Blood From A Stone
If art isn't entertainment, then what is it? Punishment?
-- Pauline Kael
Orson Welles once said that the first ten minutes of a film could reveal the whole: if nothing interesting happened in those early moments, Welles declared, nothing interesting would happen in the rest of the movie. The first ten or fifteen minutes of P.T. Anderson's There Will Be Blood fulfill Welles' dictum: they quickly reveal everything we need to know about the obsessiveness of film's protagonist, Daniel Plainview (Daniel Day-Lewis), while also giving us a sense of the film's style. These early moments feel like a silent film: completely lacking in dialogue, they feature only sound effects (grunts and digging and the harsh whop! of a man falling on his back), which draws the viewer ever more into the image (it's a remarkable thing to sit in a modern theater and have it be completely silent even though none of the characters on-screen are talking). These silent film techniques will continue throughout-- the movie makes very self-conscious nods to Griffith, Stroheim, and John Ford-- while it also threads in a host of other references, including the aforementioned Mr. Welles' Citizen Kane, Chinatown (dig Daniel's John Huston growl), and the mid-seventies work of sensual epicmakers like Terrence Malick, Francis Ford Coppola and Bernardo Bertolucci. In many ways, it's an impressive achievement, if an overly intertextual one (as my friend rightly noted on our way out of the theater, "This is the perfect film to teach in a cinema studies class" because of its heavy-handed quotations and reconfigurations), but also a deeply strained one. In addition to revealing character and visual patterns, the opening scenes of There Will Be Blood also allegorize the film's attitude towards cinema as a whole: as Daniel Plainview digs and digs and struggles and falls and gets back up and digs some more (often in darkly lit shots one has to strain to see), the film seems to be saying: movies are hard. You gotta dig and dig and dig, and it's work, and it's painful, but keep digging, 'cause this is real cinema, my friend.
The film's bigness (in every sense), its unflinching embrace of melodrama, its slow-moving long shots and long takes of the Land and the Work, its histrionic, single-entendre perspective on religion and big business, and its daugerrotype cinematography (by ace Robert Elswit) all speak of a certain strain of Seriousness that the movie almost dares you to reject, for fear of seeming out of the hipster loop. I can't entirely reject it (I actually love melodrama), but I also can't settle into it-- for me, the movie oscillated between fascinating and tedious, moving and laughable (and sometimes those laughs were intentional, I think, and sometimes they weren't). I loved the largeness of Daniel Day-Lewis' performance (which Jonathan has written about), which feels over-the-top, but is actually beautifully modulated: the largelargeLARGE ending has been expertly discussed elsewhere, but it-- and the confrontation between Plainview and Son which precedes it--only works because of how wonderfully controlled and still Day-Lewis has been earlier in the movie; yes, he has his drunked confrontation with the oil barons in the restaurant, but so much of the rest of the film shows him working his facial muscles into a mask to hide everything he's feeling. Day-Lewis's walk, his expressions, his vocal timbre, all create a stylized performance both epic and intimate. It's a style for which the film strives for as a whole-- it wants to be character study and social commentary at once-- but can't quite achieve.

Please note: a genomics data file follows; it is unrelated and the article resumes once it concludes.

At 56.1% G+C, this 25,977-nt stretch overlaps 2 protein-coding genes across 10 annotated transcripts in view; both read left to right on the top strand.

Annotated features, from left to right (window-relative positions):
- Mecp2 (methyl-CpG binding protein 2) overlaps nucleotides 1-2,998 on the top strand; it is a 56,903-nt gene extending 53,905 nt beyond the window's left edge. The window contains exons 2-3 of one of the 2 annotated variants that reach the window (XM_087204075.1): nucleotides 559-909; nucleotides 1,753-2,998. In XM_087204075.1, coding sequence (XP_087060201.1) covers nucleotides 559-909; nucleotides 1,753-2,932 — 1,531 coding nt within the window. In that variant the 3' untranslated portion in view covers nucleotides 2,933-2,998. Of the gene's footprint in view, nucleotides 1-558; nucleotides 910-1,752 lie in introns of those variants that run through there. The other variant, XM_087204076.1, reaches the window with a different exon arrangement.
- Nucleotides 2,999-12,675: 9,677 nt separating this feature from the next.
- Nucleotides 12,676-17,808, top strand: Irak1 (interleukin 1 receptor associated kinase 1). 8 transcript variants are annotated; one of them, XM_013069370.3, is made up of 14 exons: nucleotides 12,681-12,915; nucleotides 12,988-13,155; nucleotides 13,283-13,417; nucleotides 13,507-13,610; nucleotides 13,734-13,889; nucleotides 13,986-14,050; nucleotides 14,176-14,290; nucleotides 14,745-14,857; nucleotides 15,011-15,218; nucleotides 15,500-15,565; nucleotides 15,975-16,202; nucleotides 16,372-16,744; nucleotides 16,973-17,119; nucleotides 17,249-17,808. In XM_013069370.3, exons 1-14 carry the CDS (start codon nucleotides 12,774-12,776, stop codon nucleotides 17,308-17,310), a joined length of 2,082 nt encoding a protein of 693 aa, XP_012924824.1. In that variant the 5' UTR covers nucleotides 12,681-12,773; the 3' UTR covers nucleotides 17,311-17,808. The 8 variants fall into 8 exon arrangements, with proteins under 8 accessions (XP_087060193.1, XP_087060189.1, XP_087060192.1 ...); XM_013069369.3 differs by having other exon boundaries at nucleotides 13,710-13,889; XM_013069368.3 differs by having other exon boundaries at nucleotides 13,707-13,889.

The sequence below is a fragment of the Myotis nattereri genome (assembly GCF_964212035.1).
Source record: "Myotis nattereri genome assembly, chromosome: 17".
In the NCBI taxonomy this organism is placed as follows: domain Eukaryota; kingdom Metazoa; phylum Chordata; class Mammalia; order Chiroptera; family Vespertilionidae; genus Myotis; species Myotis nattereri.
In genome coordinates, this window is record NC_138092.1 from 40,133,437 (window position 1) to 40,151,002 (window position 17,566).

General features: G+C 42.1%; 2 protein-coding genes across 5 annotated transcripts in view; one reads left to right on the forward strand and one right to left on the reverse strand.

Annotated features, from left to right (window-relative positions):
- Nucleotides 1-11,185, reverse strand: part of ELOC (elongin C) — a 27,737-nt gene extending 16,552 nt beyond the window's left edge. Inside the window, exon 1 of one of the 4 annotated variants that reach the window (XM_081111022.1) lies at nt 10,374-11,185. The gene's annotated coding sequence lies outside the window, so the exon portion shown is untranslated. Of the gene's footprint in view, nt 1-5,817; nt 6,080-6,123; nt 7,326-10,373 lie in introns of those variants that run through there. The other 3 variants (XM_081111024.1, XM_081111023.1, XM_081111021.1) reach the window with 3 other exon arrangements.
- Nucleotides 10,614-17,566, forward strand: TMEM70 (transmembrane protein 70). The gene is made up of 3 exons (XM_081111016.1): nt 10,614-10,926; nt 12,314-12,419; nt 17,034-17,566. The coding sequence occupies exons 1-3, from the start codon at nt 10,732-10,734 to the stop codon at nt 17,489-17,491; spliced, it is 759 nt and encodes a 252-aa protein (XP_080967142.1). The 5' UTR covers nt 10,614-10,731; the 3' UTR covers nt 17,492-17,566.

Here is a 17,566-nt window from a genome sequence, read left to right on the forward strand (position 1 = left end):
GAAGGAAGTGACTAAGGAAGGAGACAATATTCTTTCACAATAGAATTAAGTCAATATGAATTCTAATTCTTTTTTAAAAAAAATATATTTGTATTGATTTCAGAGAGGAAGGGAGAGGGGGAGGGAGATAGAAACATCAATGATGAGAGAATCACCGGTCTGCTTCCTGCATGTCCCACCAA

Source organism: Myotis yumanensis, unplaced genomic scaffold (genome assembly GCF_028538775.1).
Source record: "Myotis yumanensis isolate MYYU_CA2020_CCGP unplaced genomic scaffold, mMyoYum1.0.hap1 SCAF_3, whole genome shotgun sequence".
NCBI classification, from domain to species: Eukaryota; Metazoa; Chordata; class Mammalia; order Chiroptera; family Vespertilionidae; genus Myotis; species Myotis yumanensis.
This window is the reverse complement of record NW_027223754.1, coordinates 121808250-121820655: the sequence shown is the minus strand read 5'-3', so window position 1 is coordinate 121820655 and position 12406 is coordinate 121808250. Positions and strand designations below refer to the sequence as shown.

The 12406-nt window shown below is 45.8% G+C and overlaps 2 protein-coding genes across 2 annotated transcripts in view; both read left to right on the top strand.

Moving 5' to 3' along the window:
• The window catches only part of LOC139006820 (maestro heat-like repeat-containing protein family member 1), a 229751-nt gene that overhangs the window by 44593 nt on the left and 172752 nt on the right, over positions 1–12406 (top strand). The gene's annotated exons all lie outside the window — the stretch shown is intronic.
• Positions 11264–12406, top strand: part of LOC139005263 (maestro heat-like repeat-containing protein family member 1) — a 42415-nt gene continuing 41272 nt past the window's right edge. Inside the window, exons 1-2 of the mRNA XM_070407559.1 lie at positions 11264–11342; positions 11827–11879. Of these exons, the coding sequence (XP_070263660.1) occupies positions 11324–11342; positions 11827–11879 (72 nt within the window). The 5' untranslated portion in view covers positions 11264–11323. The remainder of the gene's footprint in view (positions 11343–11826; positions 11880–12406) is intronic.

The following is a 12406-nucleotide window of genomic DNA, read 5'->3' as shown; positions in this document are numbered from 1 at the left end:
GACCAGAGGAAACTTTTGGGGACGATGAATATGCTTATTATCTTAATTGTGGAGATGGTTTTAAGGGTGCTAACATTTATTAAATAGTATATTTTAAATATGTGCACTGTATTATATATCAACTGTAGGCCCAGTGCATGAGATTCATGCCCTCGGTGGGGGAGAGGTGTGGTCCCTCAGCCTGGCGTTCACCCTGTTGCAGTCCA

I've been turning Blood over in my head since I saw it Thursday night, and it's hard for me to figure out exactly why I find it so unsettling, why I can't quite articulate what it does to me. Every time I think, "Yes, it's a striking achievement" (look at those shots of Day-Lewis walking away from his son on the train! Dig Jonny Greenwood's amazingly expressive score! Look at that hilarious final scene!), I say, "Yes, BUT..." (look at its Capitalism for Dummies ethos, that ridiculous scene with H.W. getting blown down on the exploding oil platform, the needless scenes in the church, the self-conscious Days of Heavenisms), which in turn leads me to say, "Yes, BUT..." Its self-consciousness-- like that of the overrated Boogie Nights-- can be offputting, but one could also make the argument that it needs that constant referencing to tell its tale of a developing America, that the citation works to fill in the narrative gaps. I liked the grasping towards bigness in Magnolia, but I think the falling frogs and histrionics worked for me there because they were framed by a sense of grace, a generosity towards the characters that the baroque visuals matched: narrative, character and style all came together in a call for more. There Will Be Blood's heavy visual palette and manipulative pathos rub more uneasily against its satiric impulses, its desire for distance, its funky mixture of heart, smugness and opacity. More than anything, I was struck by its insistence on a fatalistic point of view, whose licked surfaces mask a deeply sentimental ethos. Blood seeping onto the bowling alley, Daniel Plainview lying prone, this is cinema-as-masochism, a constantly self-defeating utilization of Anderson's considerable skill, and one that, in the end, gives an ironic metaspin to Plainview's last line: "I'm finished."